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    Haikus Beautiful sky's Avatar
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    Quote Originally Posted by Capitalist Pig View Post
    get out
    GO FUCKING EAT WHAT YOU LIKE. YOU HAVEN'T EVOLVED ONE BIT; THERE'S PLENTY OF A-1 SAUCE FOR YOU TOO.

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    Yeah, CP, you need to watch more interviews.

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    the flying pig Capitalist Pig's Avatar
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    Quote Originally Posted by Capitalist Pig View Post
    I would argue that homeless people still voluntarily contribute more to society than animals do, even if its chiefly the liquor and narcotic industry they patronize.
    I'd argue that cattle contribute more than homeless people because they support the cattle feed industry, cattle regulation industry and bestiality porn industry.

    Alright, can we at least eat homeless people who aren't voluntarily homeless, like drop-outs and refugees from war zones?

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    I eat animals because I don't care about them.

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    Quote Originally Posted by discojoe View Post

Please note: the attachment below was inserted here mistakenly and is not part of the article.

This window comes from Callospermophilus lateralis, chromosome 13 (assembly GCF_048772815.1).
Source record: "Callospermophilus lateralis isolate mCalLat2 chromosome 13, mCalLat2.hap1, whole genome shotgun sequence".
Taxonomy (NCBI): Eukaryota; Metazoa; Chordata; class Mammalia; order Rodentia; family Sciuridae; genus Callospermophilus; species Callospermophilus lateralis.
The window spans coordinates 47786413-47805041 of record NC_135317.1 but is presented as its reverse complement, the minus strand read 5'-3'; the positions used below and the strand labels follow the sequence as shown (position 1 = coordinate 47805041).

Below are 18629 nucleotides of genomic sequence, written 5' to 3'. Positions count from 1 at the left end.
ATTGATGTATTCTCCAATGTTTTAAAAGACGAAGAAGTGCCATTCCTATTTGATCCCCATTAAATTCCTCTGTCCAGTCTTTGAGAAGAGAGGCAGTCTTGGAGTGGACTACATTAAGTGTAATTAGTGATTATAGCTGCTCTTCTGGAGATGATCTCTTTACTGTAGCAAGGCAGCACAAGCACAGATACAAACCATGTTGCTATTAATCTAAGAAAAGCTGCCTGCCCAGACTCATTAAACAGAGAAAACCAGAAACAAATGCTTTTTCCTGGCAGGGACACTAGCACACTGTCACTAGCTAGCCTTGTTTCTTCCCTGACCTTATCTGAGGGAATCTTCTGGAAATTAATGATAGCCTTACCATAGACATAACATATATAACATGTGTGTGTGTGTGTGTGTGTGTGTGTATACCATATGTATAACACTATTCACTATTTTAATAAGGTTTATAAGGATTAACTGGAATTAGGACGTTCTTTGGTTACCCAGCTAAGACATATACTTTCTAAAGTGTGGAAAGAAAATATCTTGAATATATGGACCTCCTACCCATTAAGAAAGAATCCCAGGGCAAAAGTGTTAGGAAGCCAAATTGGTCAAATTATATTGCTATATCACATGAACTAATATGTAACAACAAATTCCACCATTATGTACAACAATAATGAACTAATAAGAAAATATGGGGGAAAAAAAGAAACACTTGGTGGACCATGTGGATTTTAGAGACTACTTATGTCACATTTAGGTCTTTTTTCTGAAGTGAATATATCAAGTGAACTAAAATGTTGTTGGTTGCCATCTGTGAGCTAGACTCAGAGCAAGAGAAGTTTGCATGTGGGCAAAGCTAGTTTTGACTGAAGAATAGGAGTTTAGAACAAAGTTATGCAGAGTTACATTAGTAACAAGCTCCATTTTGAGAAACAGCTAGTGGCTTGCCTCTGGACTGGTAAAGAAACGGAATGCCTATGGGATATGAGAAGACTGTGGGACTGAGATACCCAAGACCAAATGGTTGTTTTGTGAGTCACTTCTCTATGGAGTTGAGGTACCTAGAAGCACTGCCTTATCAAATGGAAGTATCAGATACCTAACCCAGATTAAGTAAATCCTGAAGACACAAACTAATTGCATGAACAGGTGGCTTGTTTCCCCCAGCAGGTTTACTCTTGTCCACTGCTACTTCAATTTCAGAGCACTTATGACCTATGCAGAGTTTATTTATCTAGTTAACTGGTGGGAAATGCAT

I eat animals because I don't care about them.
    then eat your dogs
    why should you care about them?

    purchase one less steak this month and start chopping those dogs for food.

    are you going to share the meat?
    *if so, do it with CP and GG*
    Last edited by Beautiful sky; 07-25-2010 at 05:37 PM.

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    It's somewhat irrelevant how you determine an animal's will....at least compared to a human's. In a court of law during a murder case, the unprovoked killing of another is murder.

    It's hard for me to place the life of an average animal over that of an average human...and yet it is clear to me that there are too many humans on this planet than it can sustain.

    I think that preventing any kind of suffering is generally considered a "good thing", and that it therefore makes more sense to talk of "animal rights" than "vegetable rights".